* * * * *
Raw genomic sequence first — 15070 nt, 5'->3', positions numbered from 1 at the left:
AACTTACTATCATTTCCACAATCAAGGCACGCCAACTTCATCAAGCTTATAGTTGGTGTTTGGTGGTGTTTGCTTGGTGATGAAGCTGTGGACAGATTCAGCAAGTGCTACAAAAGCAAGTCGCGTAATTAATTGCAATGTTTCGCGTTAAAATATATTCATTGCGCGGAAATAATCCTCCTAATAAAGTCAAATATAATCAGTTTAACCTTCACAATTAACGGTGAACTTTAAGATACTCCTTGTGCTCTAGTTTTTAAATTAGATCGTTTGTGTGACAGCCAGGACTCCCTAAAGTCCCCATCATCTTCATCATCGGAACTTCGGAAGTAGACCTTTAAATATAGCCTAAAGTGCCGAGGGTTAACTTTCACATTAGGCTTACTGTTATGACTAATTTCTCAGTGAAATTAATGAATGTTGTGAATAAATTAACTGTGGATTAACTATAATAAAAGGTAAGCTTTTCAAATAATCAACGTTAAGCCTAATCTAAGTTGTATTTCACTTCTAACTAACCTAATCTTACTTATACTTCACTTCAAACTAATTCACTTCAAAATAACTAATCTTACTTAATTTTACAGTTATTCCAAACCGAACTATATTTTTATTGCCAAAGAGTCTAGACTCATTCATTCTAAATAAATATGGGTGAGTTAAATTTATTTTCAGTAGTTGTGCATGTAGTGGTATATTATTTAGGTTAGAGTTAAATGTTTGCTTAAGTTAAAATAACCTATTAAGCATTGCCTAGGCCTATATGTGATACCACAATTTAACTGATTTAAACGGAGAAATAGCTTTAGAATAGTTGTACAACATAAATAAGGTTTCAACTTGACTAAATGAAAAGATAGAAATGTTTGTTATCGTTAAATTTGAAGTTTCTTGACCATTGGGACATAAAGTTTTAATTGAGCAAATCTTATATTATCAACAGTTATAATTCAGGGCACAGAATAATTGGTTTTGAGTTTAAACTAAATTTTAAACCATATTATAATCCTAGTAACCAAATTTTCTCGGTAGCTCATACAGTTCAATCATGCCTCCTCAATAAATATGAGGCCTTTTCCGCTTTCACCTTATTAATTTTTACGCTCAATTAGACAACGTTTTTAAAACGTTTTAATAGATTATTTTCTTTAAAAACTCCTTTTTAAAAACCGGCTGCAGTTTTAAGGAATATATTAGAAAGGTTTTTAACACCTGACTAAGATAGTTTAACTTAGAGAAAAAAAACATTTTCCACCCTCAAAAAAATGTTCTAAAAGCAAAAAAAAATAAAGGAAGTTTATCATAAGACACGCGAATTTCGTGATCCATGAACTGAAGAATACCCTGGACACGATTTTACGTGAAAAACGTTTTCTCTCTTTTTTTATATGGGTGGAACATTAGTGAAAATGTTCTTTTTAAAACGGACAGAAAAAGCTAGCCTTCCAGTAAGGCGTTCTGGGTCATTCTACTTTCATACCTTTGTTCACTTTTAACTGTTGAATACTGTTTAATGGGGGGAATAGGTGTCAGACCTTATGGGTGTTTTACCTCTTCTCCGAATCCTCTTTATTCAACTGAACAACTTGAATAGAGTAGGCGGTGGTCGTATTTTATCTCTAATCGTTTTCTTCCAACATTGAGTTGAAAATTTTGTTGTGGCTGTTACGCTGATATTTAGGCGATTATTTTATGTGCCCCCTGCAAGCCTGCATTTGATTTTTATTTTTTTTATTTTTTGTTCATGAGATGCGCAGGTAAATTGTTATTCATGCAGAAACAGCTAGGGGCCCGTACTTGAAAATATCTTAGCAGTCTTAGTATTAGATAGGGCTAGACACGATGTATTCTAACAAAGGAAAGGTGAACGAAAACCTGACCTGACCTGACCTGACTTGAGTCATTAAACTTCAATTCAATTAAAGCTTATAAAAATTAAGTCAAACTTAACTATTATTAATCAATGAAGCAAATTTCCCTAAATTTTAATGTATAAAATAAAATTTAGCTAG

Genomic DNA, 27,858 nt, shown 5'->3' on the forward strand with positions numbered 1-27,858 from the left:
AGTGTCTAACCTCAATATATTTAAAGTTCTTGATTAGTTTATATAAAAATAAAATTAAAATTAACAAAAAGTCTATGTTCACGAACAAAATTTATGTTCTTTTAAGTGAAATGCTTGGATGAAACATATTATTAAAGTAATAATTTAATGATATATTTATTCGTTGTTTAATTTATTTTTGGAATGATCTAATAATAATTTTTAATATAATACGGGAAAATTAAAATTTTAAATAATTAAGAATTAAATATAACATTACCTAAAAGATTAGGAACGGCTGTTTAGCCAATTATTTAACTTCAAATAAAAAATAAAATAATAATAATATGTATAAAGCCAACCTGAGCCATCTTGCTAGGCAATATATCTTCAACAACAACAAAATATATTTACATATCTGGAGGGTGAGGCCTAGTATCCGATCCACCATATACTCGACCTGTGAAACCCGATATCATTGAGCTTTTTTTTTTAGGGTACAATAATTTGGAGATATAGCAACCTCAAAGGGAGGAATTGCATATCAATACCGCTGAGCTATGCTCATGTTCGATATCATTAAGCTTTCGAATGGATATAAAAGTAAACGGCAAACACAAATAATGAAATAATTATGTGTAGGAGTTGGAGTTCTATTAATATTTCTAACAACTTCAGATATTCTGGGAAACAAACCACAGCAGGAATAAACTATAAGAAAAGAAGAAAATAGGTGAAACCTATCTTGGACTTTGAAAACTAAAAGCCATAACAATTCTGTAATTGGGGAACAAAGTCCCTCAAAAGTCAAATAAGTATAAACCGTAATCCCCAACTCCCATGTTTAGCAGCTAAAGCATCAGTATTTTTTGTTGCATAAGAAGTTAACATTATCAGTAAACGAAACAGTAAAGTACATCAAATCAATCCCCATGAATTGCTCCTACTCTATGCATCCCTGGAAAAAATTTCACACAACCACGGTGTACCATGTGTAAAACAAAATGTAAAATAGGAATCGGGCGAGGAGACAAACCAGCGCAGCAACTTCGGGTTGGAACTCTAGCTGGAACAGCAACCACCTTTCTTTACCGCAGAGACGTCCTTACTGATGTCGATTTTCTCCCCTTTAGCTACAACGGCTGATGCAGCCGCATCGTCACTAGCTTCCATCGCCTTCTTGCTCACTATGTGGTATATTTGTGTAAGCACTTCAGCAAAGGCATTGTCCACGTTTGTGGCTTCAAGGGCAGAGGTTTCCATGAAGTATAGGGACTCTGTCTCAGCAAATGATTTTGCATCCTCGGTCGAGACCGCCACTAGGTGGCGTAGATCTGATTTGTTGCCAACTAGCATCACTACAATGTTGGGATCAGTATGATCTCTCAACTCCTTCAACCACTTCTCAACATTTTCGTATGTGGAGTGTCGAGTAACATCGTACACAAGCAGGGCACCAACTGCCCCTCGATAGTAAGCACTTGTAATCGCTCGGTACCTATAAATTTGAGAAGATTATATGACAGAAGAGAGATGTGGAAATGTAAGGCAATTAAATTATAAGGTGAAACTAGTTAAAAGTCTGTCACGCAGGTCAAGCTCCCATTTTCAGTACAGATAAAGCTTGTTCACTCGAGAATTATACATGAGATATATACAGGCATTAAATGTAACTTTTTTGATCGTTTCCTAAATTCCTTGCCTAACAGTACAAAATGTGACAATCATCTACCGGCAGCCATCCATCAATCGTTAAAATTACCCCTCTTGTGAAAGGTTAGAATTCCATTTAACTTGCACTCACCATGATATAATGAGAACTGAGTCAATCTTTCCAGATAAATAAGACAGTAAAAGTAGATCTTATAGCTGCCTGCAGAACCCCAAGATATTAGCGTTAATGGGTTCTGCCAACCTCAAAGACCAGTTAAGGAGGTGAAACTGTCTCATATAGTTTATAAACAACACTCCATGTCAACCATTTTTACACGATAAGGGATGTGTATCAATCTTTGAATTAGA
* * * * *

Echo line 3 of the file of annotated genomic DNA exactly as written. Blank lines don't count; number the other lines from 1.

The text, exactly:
Genomic DNA, 27,858 nt, shown 5'->3' on the forward strand with positions numbered 1-27,858 from the left: